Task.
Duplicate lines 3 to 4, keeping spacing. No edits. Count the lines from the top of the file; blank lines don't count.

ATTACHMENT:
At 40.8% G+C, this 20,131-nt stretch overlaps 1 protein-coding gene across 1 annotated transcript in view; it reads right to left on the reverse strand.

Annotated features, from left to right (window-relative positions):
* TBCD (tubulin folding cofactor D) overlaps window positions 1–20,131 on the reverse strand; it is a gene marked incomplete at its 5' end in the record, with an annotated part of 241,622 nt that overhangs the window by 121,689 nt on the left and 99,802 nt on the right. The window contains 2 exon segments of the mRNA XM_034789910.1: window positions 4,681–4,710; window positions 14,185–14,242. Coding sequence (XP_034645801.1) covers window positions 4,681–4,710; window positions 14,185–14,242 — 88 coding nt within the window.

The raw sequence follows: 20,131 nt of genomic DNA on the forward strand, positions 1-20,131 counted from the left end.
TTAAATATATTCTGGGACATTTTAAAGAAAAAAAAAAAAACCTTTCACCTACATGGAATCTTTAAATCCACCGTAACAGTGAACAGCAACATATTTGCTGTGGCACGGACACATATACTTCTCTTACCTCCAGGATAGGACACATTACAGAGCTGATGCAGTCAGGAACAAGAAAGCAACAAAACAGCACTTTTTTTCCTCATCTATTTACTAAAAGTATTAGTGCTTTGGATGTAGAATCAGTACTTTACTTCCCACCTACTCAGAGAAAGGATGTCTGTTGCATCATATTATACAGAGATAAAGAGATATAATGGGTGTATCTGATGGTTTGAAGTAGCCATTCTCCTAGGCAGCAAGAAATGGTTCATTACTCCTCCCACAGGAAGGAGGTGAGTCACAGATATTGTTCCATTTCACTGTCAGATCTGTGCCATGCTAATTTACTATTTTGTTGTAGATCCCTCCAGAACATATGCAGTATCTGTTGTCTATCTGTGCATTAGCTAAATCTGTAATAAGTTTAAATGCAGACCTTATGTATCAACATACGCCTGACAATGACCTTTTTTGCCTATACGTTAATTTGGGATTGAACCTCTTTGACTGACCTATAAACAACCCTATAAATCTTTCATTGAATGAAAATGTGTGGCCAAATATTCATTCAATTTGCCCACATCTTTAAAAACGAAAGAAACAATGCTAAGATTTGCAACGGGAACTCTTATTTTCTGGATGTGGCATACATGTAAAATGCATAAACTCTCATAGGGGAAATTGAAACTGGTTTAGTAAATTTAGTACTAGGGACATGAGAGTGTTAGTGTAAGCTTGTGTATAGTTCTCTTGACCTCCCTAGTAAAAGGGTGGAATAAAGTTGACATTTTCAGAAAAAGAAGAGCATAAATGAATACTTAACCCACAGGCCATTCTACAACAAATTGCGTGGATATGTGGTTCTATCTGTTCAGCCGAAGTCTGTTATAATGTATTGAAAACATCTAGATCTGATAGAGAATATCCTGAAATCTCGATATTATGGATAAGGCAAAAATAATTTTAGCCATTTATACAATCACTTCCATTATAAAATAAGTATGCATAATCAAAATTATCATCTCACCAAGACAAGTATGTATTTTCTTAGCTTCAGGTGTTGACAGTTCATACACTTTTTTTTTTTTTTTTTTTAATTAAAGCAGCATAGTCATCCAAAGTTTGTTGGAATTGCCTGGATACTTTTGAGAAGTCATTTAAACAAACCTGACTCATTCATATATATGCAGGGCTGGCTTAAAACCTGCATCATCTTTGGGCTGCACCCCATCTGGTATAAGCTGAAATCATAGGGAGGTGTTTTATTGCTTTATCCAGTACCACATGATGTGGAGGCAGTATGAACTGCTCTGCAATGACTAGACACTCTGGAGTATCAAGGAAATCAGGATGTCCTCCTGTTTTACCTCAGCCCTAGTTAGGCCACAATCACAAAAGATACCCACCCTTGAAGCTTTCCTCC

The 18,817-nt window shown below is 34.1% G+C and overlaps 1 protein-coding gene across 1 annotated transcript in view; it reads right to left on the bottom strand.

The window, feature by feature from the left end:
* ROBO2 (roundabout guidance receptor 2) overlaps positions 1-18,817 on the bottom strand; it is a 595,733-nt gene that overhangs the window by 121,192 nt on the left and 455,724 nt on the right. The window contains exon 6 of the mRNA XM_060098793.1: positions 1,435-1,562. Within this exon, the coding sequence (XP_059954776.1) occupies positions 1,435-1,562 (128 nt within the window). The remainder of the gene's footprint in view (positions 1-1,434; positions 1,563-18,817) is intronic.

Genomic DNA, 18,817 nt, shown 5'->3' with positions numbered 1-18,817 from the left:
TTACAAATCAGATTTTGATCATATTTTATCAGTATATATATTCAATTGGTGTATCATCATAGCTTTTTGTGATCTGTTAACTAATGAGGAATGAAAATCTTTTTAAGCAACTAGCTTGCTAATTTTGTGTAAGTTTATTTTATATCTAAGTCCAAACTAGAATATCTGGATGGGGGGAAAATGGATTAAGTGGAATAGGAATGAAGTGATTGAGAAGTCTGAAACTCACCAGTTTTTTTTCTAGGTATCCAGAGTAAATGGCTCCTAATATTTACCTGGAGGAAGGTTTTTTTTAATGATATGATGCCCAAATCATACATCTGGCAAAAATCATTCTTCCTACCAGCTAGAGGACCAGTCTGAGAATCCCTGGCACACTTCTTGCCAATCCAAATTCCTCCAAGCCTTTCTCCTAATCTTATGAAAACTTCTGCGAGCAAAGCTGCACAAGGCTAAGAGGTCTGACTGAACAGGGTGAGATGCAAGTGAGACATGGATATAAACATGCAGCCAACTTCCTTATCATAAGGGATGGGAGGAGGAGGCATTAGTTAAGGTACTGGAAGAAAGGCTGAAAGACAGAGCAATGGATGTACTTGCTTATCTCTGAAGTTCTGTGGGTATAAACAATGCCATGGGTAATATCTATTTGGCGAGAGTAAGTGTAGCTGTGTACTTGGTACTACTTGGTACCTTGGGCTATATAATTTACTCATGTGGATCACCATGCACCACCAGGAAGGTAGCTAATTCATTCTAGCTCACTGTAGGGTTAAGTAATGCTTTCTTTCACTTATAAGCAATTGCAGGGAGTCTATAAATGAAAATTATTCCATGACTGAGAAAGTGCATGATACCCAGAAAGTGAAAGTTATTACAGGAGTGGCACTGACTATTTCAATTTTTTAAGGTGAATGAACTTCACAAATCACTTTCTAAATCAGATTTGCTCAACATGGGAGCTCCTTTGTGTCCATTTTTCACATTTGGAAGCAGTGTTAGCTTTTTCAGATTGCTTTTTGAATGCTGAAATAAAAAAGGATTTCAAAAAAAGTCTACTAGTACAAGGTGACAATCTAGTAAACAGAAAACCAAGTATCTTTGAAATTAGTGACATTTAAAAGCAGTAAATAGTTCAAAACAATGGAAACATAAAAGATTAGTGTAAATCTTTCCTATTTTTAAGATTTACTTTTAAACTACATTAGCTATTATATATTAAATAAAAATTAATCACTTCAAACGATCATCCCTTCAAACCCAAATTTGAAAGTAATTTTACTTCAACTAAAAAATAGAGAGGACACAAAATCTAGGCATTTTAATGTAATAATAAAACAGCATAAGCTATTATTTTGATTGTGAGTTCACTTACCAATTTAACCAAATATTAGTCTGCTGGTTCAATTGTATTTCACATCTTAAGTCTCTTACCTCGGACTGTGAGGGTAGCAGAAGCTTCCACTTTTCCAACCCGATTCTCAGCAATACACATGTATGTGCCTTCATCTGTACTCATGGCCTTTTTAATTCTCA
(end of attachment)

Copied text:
* TBCD (tubulin folding cofactor D) overlaps window positions 1–20,131 on the reverse strand; it is a gene marked incomplete at its 5' end in the record, with an annotated part of 241,622 nt that overhangs the window by 121,689 nt on the left and 99,802 nt on the right. The window contains 2 exon segments of the mRNA XM_034789910.1: window positions 4,681–4,710; window positions 14,185–14,242. Coding sequence (XP_034645801.1) covers window positions 4,681–4,710; window positions 14,185–14,242 — 88 coding nt within the window.

The raw sequence follows: 20,131 nt of genomic DNA on the forward strand, positions 1-20,131 counted from the left end.